1 Answer | Add Yours
The novel clearly presents Ahab as a man who is tortured by his obsession and who does everything in his power to force his men to follow him to their destruction as they chase the white whale over the seas to their ultimate doom. In many ways, the novel is a testament to the danger of obsession and in particular a belief in fate that causes people to act in a way that endangers the lives of others. Note what Ahab says about his obsession in Chapter 37:
Come, Ahab’s compliments to ye; come and see if ye can swerve me. Swerve me? ye cannot swerve me, else ye swerve yourselves! man has ye there. Swerve me? The path to my fixed purpose is laid with iron rails, whereon my soul is grooved to run. Over unsounded gorges, through the rifled hearts of mountains, under torrents’ beds, unerringly I rush! Naught’s an obstacle, naught’s an angle to the iron way!
Ahab talks about fate by refering to his "fixed purpose," which he compares to a path fixed with "iron rails," arguing that this is the path on which his "soul is grooved to run." Ahab argues that his path, his pursuit of the white whale, simply must happen because that is what he is fated to do. He cannot see himself doing anything else and is completely unable to question fate and its control over his life. One of the themes of the novel is the extent to which fate is something that doesn't actually control lives, and men are presented as being able to shape their own destiny. This means that Ahab is using the argument of fate to cruelly manipulate his men, making them believe that their fate is welded to his own, and that any other action is impossible. Ahab's obsession is therefore presented as an example of individual needs and desires that are only achieved at the expense of his crew's life, which is shown to be wrong: he is only able to pursue those individual desires by manipulating and lying to his crew, and this ends in not only his death, but in the death of others. Such pursuit is never correct, the novel suggests.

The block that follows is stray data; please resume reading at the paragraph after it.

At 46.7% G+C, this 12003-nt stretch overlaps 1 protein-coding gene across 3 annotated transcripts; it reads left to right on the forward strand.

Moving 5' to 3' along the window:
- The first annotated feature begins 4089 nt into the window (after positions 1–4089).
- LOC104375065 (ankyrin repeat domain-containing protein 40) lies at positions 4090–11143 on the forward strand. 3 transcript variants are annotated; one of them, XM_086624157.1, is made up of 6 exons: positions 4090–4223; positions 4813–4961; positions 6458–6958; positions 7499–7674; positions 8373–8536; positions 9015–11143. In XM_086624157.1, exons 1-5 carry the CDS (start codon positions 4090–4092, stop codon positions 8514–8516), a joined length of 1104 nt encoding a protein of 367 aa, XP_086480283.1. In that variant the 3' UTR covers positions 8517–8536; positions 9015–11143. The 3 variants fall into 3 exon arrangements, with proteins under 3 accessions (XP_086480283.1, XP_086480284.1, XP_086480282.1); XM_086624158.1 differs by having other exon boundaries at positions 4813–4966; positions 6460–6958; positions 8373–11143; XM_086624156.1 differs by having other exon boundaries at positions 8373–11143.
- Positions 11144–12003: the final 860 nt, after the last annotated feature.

We’ve answered 323,792 questions. We can answer yours, too.Ask a question